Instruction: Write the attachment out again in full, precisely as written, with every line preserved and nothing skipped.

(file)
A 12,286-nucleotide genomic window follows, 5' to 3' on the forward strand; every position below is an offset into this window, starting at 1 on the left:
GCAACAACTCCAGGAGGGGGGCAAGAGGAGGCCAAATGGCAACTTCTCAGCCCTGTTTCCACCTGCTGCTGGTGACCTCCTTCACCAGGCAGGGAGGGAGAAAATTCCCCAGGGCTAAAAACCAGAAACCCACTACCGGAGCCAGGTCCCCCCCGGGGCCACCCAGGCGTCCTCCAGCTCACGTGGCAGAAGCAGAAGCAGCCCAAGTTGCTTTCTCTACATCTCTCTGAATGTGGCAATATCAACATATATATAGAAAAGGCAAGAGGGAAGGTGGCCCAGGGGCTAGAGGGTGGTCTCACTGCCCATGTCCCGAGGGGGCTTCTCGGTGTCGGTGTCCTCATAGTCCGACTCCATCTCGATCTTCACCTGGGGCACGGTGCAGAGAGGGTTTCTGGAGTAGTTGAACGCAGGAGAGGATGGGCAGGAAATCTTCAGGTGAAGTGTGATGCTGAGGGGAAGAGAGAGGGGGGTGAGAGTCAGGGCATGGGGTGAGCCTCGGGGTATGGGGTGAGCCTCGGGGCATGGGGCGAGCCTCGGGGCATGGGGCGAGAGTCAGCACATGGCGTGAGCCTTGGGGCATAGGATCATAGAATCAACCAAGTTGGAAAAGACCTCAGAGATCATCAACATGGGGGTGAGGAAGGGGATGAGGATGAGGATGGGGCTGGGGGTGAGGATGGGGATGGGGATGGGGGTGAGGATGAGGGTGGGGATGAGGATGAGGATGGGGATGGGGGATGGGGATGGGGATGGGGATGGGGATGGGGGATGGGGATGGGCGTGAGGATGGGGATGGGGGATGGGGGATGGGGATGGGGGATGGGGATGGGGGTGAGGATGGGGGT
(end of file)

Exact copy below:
A 12,286-nucleotide genomic window follows, 5' to 3' on the forward strand; every position below is an offset into this window, starting at 1 on the left:
GCAACAACTCCAGGAGGGGGGCAAGAGGAGGCCAAATGGCAACTTCTCAGCCCTGTTTCCACCTGCTGCTGGTGACCTCCTTCACCAGGCAGGGAGGGAGAAAATTCCCCAGGGCTAAAAACCAGAAACCCACTACCGGAGCCAGGTCCCCCCCGGGGCCACCCAGGCGTCCTCCAGCTCACGTGGCAGAAGCAGAAGCAGCCCAAGTTGCTTTCTCTACATCTCTCTGAATGTGGCAATATCAACATATATATAGAAAAGGCAAGAGGGAAGGTGGCCCAGGGGCTAGAGGGTGGTCTCACTGCCCATGTCCCGAGGGGGCTTCTCGGTGTCGGTGTCCTCATAGTCCGACTCCATCTCGATCTTCACCTGGGGCACGGTGCAGAGAGGGTTTCTGGAGTAGTTGAACGCAGGAGAGGATGGGCAGGAAATCTTCAGGTGAAGTGTGATGCTGAGGGGAAGAGAGAGGGGGGTGAGAGTCAGGGCATGGGGTGAGCCTCGGGGTATGGGGTGAGCCTCGGGGCATGGGGCGAGCCTCGGGGCATGGGGCGAGAGTCAGCACATGGCGTGAGCCTTGGGGCATAGGATCATAGAATCAACCAAGTTGGAAAAGACCTCAGAGATCATCAACATGGGGGTGAGGAAGGGGATGAGGATGAGGATGGGGCTGGGGGTGAGGATGGGGATGGGGATGGGGGTGAGGATGAGGGTGGGGATGAGGATGAGGATGGGGATGGGGGATGGGGATGGGGATGGGGATGGGGATGGGGGATGGGGATGGGCGTGAGGATGGGGATGGGGGATGGGGGATGGGGATGGGGGATGGGGATGGGGGTGAGGATGGGGGT